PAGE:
and does a great job of giving a summery of the book. If you are struggling with the question, "What happens when we die" this is a great article. Click on the article title to read it!

Sermon 5/10/09 “Jesus’ Last Words of Wisdom Part One: Don’t Just Talk the Talk, but Walk the Walk”

Jesus begins the "Farewell Discourse" by telling them that he will only be with them for a short time, but that he has a new commandment for them. By the way, this is where we get the term Maundy, which is Latin for the word "Mandate." In other words, Jesus is giving a "New Mandate" to the disciples. We celebrate this on 'Maundy Thursday" during holy week. The new command, which is repeated throughout these discourses, is "love one another and I have loved you."(John 13:34)


Let's pick us the story after Peter asks Jesus where he is going in John 14.


"Do not let your hearts be troubled. Believe in God, believe also in me.

In my Father's house there are many dwelling places. If it were not so, would I have told you that I go to prepare a place for you?

And if I go and prepare a place for you, I will come again and will take you to myself, so that where I am, there you may be also.

And you know the way to the place where I am going."

Thomas said to him, "Lord, we do not know where you are going. How can we know the way?"

Jesus said to him, "I am the way, and the truth, and the life. No one comes to the Father except through me.

If you know me, you will know my Father also. From now on you do know him and have seen him."

Philip said to him, "Lord, show us the Father, and we will be satisfied."

Jesus said to him, "Have I been with you all this time, Philip, and you still do not know me? Whoever has seen me has seen the Father. How can you say, 'Show us the Father'?

Do you not believe that I am in the Father and the Father is in me? The words that I say to you I do not speak on my own; but the Father who dwells in me does his works.

Believe me that I am in the Father and the Father is in me; but if you do not, then believe me because of the works themselves.

Very truly, I tell you, the one who believes in me will also do the works that I do and, in fact, will do greater works than these, because I am going to the Father. (NRSV John 14:1-13


The Way, the Truth, and the Life: More than a Litmus Test:


If anyone knows what "snipe hunting" is, you will immediately find humor in this story. One weekend, I went to northeaster Tennessee to preach one Sunday. On Saturday night they kept telling me all about "snipe hunting" and how I needed to try it. When it got dark outside, they took me out in the middle of this field and gave me a bag. They told me that the way to catch a snipe was to wait until they blew a loud horn and then I was supposed to hold a bag on the ground and wait for it to run inside. After they had taken me out in the middle of this field, with no flash light, they all walked off. After about 10 minutes I realized I was in the middle of a huge field with no flashlight, all alone. They were all back at the house, amused that I fell for their joke.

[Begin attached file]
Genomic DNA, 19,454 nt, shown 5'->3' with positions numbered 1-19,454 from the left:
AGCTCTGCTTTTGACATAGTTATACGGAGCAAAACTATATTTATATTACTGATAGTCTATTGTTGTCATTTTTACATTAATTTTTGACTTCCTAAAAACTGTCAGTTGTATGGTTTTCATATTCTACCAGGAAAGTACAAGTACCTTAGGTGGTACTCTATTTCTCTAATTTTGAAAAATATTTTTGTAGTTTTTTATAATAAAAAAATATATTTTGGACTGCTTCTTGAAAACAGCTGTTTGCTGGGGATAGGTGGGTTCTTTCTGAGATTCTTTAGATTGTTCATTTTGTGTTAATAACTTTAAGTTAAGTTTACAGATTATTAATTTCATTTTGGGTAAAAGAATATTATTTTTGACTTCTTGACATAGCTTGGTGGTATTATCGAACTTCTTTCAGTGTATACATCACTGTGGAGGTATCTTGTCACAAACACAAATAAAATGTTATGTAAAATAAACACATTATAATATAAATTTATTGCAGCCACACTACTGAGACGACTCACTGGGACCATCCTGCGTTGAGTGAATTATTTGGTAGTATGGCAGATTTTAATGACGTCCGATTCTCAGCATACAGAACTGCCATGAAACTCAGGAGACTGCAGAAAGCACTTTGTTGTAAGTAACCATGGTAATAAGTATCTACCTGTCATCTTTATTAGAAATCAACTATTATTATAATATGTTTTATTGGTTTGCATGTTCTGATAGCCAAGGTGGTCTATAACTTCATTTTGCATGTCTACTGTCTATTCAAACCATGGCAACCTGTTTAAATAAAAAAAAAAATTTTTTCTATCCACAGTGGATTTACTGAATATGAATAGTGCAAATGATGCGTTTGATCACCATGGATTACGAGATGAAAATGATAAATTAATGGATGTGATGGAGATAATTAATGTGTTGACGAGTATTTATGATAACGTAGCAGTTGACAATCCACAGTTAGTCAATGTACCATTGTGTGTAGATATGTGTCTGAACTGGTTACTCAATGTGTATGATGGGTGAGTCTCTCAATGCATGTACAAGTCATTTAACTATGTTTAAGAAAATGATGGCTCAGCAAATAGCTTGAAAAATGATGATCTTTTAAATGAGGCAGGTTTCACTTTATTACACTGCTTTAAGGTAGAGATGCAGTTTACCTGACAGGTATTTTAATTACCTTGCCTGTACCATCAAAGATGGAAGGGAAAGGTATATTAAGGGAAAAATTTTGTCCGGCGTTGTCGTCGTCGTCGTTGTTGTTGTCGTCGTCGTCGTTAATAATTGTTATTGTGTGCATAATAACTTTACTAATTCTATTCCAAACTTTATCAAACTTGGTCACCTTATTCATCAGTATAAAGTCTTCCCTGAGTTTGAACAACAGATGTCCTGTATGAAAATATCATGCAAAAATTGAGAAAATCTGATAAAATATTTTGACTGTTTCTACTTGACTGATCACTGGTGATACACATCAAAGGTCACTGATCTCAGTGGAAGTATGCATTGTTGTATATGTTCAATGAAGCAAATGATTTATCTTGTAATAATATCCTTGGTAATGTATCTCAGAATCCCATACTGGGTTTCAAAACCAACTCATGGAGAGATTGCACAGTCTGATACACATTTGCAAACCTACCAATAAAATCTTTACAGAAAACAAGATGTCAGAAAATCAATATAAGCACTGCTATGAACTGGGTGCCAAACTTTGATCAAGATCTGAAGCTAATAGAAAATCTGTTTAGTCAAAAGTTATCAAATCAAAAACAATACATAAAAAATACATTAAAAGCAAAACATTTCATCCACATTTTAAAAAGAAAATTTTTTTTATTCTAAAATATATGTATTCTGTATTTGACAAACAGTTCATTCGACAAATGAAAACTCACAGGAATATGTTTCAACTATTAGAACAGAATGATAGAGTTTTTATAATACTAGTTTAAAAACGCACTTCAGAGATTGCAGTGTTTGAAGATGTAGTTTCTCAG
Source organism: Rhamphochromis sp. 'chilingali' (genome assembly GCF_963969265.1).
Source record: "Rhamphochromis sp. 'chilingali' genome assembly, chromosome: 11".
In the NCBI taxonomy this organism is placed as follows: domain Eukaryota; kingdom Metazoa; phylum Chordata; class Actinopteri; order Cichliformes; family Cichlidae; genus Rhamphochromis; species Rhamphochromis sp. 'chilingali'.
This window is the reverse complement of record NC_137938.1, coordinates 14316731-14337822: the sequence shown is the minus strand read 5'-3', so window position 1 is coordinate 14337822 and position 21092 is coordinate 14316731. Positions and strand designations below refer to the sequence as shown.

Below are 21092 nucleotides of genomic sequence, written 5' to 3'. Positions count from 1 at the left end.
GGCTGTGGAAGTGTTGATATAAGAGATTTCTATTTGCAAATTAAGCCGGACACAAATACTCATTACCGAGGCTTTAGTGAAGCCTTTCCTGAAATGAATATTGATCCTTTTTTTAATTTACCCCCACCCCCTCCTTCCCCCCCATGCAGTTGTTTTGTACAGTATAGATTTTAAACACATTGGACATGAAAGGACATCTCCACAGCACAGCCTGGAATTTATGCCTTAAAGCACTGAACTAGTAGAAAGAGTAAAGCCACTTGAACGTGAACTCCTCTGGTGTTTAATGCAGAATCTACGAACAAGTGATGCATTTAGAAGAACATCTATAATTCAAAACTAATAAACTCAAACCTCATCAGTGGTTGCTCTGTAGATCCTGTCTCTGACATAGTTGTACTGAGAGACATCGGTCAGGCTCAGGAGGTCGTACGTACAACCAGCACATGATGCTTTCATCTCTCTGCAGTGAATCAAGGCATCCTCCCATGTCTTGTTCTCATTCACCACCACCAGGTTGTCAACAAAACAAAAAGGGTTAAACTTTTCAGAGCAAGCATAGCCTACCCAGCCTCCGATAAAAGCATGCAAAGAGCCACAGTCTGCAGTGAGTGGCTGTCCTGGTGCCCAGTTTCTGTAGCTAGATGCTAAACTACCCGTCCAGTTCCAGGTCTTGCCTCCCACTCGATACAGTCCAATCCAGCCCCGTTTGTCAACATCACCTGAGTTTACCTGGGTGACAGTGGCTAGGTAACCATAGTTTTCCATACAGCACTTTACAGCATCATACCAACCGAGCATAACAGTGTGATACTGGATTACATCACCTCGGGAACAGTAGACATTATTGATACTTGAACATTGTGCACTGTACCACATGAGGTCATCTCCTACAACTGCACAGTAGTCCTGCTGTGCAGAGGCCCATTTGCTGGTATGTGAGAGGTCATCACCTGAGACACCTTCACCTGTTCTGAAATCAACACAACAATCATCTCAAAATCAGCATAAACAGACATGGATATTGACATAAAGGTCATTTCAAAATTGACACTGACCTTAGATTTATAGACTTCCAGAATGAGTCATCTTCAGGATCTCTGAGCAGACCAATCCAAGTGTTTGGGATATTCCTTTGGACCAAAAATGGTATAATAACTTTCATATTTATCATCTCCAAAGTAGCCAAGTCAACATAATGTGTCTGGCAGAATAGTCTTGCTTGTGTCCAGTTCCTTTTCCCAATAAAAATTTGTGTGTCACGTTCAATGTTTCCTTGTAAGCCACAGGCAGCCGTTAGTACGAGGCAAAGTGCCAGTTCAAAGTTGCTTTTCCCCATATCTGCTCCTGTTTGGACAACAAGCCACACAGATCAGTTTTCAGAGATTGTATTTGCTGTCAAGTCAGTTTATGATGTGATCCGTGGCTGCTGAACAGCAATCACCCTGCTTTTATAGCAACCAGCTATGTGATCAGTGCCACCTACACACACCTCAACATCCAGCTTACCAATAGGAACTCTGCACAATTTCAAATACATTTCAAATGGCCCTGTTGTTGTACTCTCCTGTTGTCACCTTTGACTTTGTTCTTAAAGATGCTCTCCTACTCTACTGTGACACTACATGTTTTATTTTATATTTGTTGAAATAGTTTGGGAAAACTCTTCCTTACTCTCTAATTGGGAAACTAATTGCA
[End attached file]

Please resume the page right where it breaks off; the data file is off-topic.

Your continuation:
You should know that this is no way to treat a visiting preacher. I couldn't count the number of cow patties I stepped in on the way back to the house. When I arrived back at the house, they were still laughing. I should have asked been more specific with my questions about "snipe hunting" because I didn't get the joke. I think some of the disciples thought Jesus was playing a practical joke on them as he continually told them that he was leaving.


Jesus begins chapter 14 by answering the question, "Where are you going?" This is a no-nonsense kind of question. If I told my wife "in a little while, I am going to be gone" she would natural ask, "Where are you going?" Peter is just asking this same question of Jesus. His explanation is fourfold: (1) I am going to a place that has many dwellings (2) I am going to this place to prepare a place for you (3) I will come back and get you (4) And.. by the way, you already know the place I am going.


Thomas is still confused about Jesus' answer and says, "We do not know where you are going, so how can we get their?" Jesus answers with one of the most famous lines from the Bible, "I am the way, the truth, and the life. No one comes to the father except through me." In this verse, Jesus answers two questions. (1) Where is he going? Answer: To the Father. (2) How do they get there? Answer: Through Jesus. In the next verse he answers the Why question: Because if you know Jesus, you also know the Father and have seen him. In verses 8 and 9 Jesus says that he is in the father and the father is in him.


Christians today use John 14:6 as a litmus test to see if people really believe the right things about Jesus. The question is normally asked like this: Do you believe Jesus is the Way, the truth, and the life and that no one can get to the Father except through him?" Or, is Jesus the only way to God? I want to be clear about this: I do believe that Jesus is the way, the truth, and the life. I also believe that Jesus is the only way to God because I believe that Jesus reveals to us who God is. When we read about Jesus, we read about God.


HOWEVER… most of the time, we miss the whole point of Jesus' sermon because we fail to move below John 14:6. I wish following Jesus was as easy as believing this to be true and answering yes to the question, but Jesus is not finished with what he wants the disciples to know. Notice in verse 11 he tells the disciples to believe in him because he is telling them this, but if they do not, then they should believe in him because of the WORKS THAT HE DOES.